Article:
Size Matters Not

Larry Correia has just come back from a book tour, and it appears he generally had a good time and had good crowds along the way, which is nice. Near the end of the post he wrote about the tour he notes that after his Portland stop, some Twitter commenter gave him stick about the size of his crowd (which eventually topped up at over 40 fans) and how real successful authors pull larger crowds, and so on. Larry responded as Larry does, and that’s fine for Larry, but as a general topic of interest, let me add a few additional cents.

First, an anecdote. Back in 2006, I was at the Worldcon in Anaheim and I gave a reading, and I pulled in, oh, about, 40 people to the room. A little earlier than that, I walked past a room where George RR Martin was doing a reading, and that room had maybe ten people in it, listening to George read. From these numbers, can we assume that in 2006, I was four times as popular as George?

Answer: No, don’t be stupid. The reason I had more people than George at my reading is that at the 2006 Worldcon, the rooms where the authors were holding their readings were really difficult to find — in a hotel, on a somewhat inaccessible floor, away from the main convention — and if you didn’t tell people how to get to the rooms, they may not have found them. I had a signing just before my reading and I told every single person in my signing line how to find my reading. That’s why I had as many people as I did at my reading. I don’t assume George did the same thing, so I suspect that’s why he had fewer (seriously, those rooms were hard to find. If I hadn’t have scouted the room before my reading, I’m not sure I would have found my way to my own reading).

Moral to this anecdote: It’s not a good idea to make assumptions of a writer’s popularity from a sample size of a single reading.

Indeed, speaking from some experience, it’s also not a great idea to make assumptions of a writer’s popularity — as it is expressed by overall number of books sold — by how many people show up, on average, for their book events, no matter how many of them you string together. Why? Well, because it all depends on the writer, and the book. Some writers are good at book events and pull in a crowd disproportionately large to number of books they sell in general; some aren’t and do the opposite. Sometimes the book subject doesn’t lend itself to people showing up in a bookstore. Sometimes most of the readers of a book might be in a demographic that doesn’t correlate to going out to events.

In terms of single events, sometimes your event is counterscheduled against something huge going on in town. Sometimes it’s scheduled in the middle of weather that is likely to kill people if they go out in it. Sometimes the bookstore, who is supposed to promote the event, did a bad job of it (although in my experience this is rare; bookstores are usually on it). Sometimes it’s at an odd time of day where people can’t get away to a event. Sometimes you do everything right, and people just don’t show up anyway. There are lots of reasons why people don’t go to book events, in other words, even if the books sell just fine. These reasons often have nothing to do with the author themselves.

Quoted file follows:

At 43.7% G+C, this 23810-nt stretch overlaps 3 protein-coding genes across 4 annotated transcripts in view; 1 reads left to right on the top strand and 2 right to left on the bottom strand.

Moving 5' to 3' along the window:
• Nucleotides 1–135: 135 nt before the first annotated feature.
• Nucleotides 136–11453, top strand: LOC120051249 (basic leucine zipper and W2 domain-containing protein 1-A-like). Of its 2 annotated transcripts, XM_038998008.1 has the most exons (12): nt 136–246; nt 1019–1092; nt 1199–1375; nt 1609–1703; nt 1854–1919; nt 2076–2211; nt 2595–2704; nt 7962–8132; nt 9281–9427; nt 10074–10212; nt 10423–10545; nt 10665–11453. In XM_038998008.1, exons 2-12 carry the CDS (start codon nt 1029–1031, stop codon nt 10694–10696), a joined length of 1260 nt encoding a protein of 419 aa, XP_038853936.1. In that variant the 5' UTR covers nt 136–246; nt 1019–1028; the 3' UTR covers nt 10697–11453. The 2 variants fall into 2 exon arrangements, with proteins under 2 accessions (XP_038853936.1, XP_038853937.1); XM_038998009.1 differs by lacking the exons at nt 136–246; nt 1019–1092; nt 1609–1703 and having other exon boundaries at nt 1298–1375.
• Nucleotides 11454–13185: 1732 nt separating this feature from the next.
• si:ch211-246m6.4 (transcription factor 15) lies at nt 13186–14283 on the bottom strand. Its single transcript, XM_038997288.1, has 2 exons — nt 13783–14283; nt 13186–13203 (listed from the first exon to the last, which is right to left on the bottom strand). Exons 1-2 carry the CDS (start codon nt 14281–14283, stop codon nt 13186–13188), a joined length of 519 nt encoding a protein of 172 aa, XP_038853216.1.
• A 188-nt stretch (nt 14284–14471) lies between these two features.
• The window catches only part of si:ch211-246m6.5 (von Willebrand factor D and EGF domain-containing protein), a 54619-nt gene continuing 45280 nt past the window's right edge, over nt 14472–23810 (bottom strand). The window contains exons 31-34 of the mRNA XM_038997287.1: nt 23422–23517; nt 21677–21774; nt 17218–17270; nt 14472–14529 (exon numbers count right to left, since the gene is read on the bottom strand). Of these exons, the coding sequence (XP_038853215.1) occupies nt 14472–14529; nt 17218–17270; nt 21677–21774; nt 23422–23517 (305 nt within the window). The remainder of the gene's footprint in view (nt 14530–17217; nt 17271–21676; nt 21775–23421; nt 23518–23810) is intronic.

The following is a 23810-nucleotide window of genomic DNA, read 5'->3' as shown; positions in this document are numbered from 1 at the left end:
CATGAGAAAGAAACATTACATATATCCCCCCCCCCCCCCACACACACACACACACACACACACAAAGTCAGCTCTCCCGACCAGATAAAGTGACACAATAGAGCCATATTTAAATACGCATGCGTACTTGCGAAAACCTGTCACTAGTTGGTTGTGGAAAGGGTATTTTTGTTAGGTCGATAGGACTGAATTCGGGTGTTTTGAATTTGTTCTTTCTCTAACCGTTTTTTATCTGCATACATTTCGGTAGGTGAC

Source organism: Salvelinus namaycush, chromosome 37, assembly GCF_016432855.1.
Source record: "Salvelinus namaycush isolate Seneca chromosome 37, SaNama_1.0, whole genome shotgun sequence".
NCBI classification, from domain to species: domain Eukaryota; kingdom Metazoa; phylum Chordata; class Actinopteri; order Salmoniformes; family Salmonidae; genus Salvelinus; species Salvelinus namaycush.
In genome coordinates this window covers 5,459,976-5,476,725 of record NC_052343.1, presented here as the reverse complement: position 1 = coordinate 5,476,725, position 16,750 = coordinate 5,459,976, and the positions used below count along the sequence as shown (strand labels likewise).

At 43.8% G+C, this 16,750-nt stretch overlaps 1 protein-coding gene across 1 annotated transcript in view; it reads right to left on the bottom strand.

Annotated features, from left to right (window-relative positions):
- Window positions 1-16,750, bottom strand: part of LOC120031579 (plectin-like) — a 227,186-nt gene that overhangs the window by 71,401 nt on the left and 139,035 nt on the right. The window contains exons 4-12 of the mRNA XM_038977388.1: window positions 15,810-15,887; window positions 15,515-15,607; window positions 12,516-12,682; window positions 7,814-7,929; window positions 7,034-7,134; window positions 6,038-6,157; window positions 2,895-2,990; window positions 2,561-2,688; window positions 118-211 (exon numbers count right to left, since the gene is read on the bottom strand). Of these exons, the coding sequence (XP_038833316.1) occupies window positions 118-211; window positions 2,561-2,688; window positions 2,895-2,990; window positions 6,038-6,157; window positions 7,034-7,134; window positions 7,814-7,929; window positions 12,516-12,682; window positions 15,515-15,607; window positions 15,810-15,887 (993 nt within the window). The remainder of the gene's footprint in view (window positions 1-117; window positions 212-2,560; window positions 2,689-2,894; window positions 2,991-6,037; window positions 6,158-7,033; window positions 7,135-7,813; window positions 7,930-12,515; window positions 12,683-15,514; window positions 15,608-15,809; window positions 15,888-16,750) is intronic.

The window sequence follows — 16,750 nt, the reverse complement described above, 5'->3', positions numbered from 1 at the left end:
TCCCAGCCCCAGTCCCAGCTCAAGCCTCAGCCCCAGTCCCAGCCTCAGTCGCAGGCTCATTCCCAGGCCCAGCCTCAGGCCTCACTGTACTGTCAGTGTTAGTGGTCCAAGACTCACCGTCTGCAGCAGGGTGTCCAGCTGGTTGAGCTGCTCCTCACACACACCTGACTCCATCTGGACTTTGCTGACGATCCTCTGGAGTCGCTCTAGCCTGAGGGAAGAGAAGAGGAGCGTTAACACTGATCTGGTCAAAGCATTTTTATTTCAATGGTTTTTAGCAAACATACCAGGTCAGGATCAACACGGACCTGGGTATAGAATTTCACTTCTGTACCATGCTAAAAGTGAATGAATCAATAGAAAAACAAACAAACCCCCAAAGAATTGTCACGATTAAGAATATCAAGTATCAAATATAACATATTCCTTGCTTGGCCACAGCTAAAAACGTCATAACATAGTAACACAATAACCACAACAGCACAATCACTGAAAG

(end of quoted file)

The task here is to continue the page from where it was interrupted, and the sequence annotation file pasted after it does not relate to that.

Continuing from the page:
I’ve been actively touring novels since 2007, when Tor put me on tour for The Last Colony. Since that time, across several tours, I’d say my largest tour event had several hundred people at it, and my smallest event had… three. Yes, three. I was at the time a New York Times best selling, award-winning author, and yet three people showed up to a tour event of mine. And they were lovely people! And we had a fine time of it, the three of them and I. But still: Three.

Because sometimes that happens. And it happens to every writer. Ask nearly any writer who has done an event, and they will tell you a tale of at least one of their events populated by crickets and nothing else. Yes, even the best sellers. And here’s the thing about that: Even with the best sellers, it’s an event often in the not-too-recent past. Every time you do an event, you roll the dice. Sometimes you win and get a lot of people showing up. Sometimes you lose and you spend an awkward hour talking to the embarrassed bookstore staff. Either way, you deal with it, and then it’s off to the next one.

Also, tangentially: the dude on Twitter trying to plink one off of Larry because of the size of his event crowd? Kind of a dick. For all the reasons noted above, but also because the size of the audience has nothing to do with the quality of the event. Larry and I have our various differences, but I’ve seen enough of him up close to know the dude has a work ethic and that he values his fans. If he had seven or eight or forty or however many people in attendance, I’m pretty sure he did his best to make them feel like they made the right choice by showing up. I have no doubt they had a good time.

And then those seven or eight or forty or however many people will go home feeling valued by Larry, and they’ll keep buying his books and keep recommending them to friends and others. Because that’s the point and that’s how it’s done. The value of doing a book event is not only about who is in the crowd that day. It’s the knock-on effect from there — building relationships with fans and booksellers, and benefiting when they talk you up to friends and customers and so on. I know it, publishers know it, booksellers know it. I’d be very surprised if Larry doesn’t know it. We all know it.

Which is why I’m fairly certain that however many people showed up to Larry’s event, he entertained them and they had a ball. Just like I do my best to give people who show up to my events a good time, no matter the number. Just like pretty much any writer does.

That’s what makes a successful author event: What the author puts into it and what people who showed up came away with. Not the gross number of people who show up.